- The memo completely substantiates the fact that there is no law that requires presidential eligibility to be determined, nor to what extent such determination would exist. This is a point that some of us — including yours truly — have been making since I’ve realized nobody could point to any such law. Therefore, since the memo wholeheartedly agrees with this fact, it renders the balance of the memo nothing but unsubstantiated (in a Court of law) opinion;
- The memo refers to the non-existence of evidence as evidence that Mr. Obama is qualified to be President. You will notice this when the memo begins talking about the alleged existence of documents on third-party Internet-based web sites that allegedly do not appear to be contradicted with respect to the alleged document’s claim of Mr. Obama’s birthplace. The memo relies on the current fact that since nothing appears to contract the alleged document, that must mean that the alleged document is true and can be sufficiently relied upon to substantiate Mr. Obama’s eligibility (once again, despite the fact that there is no such “controlling legal authority” (i.e.: law, nor law enforcement personnel) to make such a determination). From a court of public opinion standpoint, this is rather ironic due to the fact that many who oppose questioning this President’s eligibility would use this very same argument as the basis upon which to discredit such questioning. Such irony is due to the fact that the argument continues to rely upon facts not in evidence, or, at the very least, on allegations of unsubstantiated documentation that is not specifically filed with any government agency (because no law requires such filing to occur — the memo even admits that States only require a statement or “promise” that a candidate is legitimate to be filed for that candidate).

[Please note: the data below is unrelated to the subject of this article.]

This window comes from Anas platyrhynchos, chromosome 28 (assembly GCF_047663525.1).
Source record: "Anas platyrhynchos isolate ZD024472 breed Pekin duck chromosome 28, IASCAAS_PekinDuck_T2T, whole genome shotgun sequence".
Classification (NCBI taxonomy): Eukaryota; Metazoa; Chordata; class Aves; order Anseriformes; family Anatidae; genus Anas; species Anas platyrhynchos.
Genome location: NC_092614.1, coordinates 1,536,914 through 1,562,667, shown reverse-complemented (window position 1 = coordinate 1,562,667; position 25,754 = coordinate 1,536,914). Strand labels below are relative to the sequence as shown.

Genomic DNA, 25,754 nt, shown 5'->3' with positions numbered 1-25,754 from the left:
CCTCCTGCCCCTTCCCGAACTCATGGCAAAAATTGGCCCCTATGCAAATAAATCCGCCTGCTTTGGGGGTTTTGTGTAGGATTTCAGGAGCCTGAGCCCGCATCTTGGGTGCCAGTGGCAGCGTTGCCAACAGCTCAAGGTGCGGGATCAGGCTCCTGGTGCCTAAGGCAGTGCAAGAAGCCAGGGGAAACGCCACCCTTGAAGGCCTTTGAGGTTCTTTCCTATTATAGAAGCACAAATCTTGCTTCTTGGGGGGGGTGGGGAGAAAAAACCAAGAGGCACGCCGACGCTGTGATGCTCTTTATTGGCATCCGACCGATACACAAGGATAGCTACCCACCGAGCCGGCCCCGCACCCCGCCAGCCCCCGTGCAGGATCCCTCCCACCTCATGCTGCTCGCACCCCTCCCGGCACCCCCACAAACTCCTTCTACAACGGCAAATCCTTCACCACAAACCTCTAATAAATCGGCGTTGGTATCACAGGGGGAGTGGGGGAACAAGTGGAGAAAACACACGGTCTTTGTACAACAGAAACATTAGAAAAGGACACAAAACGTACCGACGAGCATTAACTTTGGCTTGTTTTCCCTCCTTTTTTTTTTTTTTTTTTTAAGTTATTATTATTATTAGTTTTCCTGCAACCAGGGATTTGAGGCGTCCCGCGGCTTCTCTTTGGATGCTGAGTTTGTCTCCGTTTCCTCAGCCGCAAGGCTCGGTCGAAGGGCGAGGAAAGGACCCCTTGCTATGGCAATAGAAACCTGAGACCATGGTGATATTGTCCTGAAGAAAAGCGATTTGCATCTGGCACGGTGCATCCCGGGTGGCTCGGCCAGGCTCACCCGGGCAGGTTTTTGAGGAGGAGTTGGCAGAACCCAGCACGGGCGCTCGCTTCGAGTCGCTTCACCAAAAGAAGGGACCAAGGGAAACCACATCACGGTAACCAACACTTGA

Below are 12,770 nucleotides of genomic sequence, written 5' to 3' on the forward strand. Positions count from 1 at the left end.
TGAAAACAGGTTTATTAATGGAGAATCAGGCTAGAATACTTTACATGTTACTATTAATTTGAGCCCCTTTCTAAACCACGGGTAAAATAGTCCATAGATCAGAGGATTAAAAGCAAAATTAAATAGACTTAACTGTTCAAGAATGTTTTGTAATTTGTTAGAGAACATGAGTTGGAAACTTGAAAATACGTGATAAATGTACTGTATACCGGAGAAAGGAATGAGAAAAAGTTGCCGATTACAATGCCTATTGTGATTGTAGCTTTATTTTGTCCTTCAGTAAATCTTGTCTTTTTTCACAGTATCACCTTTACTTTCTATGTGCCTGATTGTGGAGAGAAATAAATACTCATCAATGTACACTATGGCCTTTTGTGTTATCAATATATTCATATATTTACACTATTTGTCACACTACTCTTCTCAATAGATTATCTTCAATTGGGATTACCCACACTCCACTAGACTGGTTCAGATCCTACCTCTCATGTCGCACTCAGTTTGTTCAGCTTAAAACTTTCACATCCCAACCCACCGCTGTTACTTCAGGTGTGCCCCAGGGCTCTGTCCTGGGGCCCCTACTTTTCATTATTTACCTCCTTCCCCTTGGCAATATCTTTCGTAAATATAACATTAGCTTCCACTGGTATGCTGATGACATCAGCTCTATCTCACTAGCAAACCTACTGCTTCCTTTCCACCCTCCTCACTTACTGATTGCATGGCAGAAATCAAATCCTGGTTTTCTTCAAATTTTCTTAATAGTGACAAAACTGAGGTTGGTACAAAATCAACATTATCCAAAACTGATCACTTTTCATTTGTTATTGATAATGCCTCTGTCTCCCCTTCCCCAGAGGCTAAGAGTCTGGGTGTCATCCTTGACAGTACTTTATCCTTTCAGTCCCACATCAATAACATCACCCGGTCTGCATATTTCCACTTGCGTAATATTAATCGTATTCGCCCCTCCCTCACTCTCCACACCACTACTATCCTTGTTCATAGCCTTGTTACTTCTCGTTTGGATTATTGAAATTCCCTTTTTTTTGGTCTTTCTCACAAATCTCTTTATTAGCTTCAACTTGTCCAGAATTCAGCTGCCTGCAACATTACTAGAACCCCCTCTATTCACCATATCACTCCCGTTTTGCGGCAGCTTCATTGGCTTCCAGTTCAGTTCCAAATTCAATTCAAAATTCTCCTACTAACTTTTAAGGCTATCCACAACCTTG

- The memo is nothing more than a researched opinion that carries no specific weight in a Court of law, merely the court of public opinion. Once again, it’s worth noting that due to point 2, above, one must invalidate any ability to judicially rectify the eligibility question for the fact that no eligibility laws exist to prove or disprove a candidate’s eligibility. Therefore (and perhaps conveniently), there can be no judicial remedy to the question; the issue must be resolved in the court of public opinion — e.g.: during a campaign season.
The bottom line is that we now have evidence, in hand, that the only way anyone can currently determine presidential eligibility is to effectively do it themselves. That is, it must be garnered during the quote-unquote “vetting” process that we typically call a presidential campaign.
Further, this is a “legal analysis,” which is a formal way of saying that this is “some lawyers’ opinions as to what they think currently-existing law means with respect to presidential eligibility,” really meaning that it’s yet another opinion in the court of public opinion. Remember: no laws currently exist to enforce presidential eligibility, and legal analyses will never change that fact.
Not only this, but it’s also obviously true that everyone has been thinking about it, else there’d be no need for a memo.
phil [at] therightsideoflife [dot] com